WHAT is the future of the widely-used knockdown herbicide, glyphosate? Can the rising incidence of weed resistance to the chemical be managed? How will Australian farming cope if the product ultimately ends up being withdrawn or banned?
These are questions that exercise the minds of Australia’s agricultural scientists, including University of Western Australia-based Australian Herbicide Resistance Initiative (AHRI) director, Professor Hugh Beckie.
Professor Beckie said there were many uncertainties surrounding the future of glyphosate as the herbicide came under increasing challenge throughout the world.
“Glyphosate has been in the news the last few years. Some of the European countries such as Germany, France and Austria plan to ban or severely restrict the herbicide’s use starting in 2022,” he said.
“However, things may change between now and then. For example, Thailand had planned to ban it, then reversed their decision quickly.
“Of course, there have also been court cases in the United States that have gone in the plaintiffs’ favour. And there are class action law suits, not only in North America, but also in Australia. We will just have to see how it all plays out.”
Professor Beckie said there was a high level of public interest and confusion over the use of glyphosate.
“I think the average person in Australia doesn’t know what to think – the experts say it is a safe herbicide when used as applied. Its toxicological profile is certainly a lot more favourable than a lot of other products,” he said.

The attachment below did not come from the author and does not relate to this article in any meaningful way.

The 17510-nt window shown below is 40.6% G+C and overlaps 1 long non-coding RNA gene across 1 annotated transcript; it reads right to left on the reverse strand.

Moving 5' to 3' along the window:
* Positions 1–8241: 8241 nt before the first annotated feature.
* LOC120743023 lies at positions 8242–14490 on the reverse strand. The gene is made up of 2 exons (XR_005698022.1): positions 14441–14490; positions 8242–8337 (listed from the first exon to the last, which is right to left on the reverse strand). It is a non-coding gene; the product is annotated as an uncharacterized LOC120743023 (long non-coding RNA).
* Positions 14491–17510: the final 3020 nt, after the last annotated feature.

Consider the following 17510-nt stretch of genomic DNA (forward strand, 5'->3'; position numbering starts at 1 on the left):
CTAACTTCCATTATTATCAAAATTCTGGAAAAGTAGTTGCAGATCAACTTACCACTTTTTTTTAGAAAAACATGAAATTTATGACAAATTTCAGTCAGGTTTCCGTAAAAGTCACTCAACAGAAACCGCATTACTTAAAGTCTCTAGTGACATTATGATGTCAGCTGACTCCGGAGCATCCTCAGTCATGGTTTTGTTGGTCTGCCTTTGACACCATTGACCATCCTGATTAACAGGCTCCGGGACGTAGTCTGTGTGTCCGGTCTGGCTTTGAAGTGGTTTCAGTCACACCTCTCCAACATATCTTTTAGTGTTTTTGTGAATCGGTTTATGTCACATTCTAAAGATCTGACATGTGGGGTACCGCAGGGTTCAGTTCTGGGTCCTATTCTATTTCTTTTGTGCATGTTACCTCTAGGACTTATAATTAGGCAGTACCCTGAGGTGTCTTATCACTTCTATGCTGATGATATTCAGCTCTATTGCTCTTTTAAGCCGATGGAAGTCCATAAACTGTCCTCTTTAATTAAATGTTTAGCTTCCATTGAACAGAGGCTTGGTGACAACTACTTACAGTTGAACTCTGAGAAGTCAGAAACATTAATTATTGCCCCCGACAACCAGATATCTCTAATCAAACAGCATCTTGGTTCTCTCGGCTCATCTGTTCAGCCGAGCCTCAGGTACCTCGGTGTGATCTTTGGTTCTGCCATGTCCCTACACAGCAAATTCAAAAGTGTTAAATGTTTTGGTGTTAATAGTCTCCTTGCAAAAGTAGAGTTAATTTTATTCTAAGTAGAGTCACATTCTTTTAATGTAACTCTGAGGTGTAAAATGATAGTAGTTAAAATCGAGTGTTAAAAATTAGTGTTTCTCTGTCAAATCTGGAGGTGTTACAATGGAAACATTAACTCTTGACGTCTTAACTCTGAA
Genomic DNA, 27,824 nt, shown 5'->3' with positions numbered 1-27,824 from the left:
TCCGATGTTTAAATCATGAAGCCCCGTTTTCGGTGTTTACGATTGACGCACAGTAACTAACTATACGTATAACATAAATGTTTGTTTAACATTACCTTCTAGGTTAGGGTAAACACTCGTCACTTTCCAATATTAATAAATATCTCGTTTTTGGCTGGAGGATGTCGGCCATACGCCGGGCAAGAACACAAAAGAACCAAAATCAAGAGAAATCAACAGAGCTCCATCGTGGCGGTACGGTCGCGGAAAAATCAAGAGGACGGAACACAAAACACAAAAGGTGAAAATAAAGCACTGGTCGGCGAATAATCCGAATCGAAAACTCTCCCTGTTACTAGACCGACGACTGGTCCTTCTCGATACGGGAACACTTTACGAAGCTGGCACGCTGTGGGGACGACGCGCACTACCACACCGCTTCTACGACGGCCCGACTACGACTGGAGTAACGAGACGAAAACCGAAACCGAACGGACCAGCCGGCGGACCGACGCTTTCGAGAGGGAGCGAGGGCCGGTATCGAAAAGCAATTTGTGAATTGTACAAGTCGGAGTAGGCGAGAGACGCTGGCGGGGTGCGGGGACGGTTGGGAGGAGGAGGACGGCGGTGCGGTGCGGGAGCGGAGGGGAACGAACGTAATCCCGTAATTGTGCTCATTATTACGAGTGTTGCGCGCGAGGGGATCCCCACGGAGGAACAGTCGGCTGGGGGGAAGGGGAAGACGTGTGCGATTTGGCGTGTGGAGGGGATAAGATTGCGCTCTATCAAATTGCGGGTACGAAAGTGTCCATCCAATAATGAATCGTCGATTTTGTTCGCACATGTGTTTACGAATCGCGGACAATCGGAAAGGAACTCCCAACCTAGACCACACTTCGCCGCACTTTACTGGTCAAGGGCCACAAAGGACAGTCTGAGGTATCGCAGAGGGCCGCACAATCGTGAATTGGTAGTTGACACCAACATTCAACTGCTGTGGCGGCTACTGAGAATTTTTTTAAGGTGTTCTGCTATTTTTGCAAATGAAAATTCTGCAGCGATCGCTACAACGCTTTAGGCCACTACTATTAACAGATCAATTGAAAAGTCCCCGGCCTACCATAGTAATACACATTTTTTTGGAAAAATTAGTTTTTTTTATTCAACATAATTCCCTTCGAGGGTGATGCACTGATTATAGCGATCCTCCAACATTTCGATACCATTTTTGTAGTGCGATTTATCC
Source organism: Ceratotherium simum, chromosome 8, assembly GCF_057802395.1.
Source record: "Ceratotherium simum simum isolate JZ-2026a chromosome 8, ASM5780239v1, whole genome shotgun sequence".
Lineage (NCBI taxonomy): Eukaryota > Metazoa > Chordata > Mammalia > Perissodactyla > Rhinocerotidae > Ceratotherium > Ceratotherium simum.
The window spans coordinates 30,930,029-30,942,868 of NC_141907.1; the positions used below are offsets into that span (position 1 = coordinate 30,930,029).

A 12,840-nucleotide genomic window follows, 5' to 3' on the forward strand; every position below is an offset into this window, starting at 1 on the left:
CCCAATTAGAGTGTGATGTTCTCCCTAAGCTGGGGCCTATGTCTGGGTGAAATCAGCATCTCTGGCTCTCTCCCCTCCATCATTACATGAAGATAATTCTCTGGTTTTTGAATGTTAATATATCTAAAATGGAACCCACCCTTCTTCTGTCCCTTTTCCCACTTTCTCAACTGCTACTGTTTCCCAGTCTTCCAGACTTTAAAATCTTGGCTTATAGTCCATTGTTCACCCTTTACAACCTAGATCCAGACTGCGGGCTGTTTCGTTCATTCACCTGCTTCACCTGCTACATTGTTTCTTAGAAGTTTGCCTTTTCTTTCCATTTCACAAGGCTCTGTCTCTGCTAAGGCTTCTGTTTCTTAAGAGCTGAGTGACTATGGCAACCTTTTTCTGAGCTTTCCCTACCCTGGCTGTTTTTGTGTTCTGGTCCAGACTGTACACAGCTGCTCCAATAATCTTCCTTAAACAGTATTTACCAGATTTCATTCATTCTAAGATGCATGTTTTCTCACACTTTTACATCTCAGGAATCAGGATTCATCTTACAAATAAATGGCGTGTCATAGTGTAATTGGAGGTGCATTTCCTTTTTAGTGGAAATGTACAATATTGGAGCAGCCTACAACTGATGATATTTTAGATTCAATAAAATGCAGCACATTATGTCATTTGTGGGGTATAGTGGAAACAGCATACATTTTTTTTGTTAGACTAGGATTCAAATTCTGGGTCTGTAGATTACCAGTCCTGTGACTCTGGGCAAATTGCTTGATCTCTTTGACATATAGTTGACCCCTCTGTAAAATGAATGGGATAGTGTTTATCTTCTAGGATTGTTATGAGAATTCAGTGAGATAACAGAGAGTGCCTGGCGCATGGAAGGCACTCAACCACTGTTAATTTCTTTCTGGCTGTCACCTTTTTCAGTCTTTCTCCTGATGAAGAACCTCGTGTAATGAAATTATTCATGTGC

“But again, a lot of this is in the political realm, especially in the European Union, and you never know what is going to happen in terms of how that might impact grain trade or if it will spill over from Europe into the Americas or Australia.”
Professor Beckie said glyphosate was agriculture’s most important and effective herbicide, and was the cornerstone of no-till farming.
However, rising levels of weed resistance to the herbicide in Australia was a cause for concern.
“There are now 19 different weeds with glyphosate resistance, the most recent being wild oats in New South Wales and Queensland,” he said.
He said one positive from a survey five years ago was that the rate of resistance development in ryegrass was relatively slow, with only 8 per cent of the ryegrass populations surveyed having confirmed glyphosate resistance.
“That’s why the 2020 survey will be interesting to see whether it has jumped from 8pc in 2015 to double that, or is it still a slow resistance,” he said.
“That is the only weed in WA where we found glyphosate resistance. It will be interesting to see if WA is picking it up in other weeds.”
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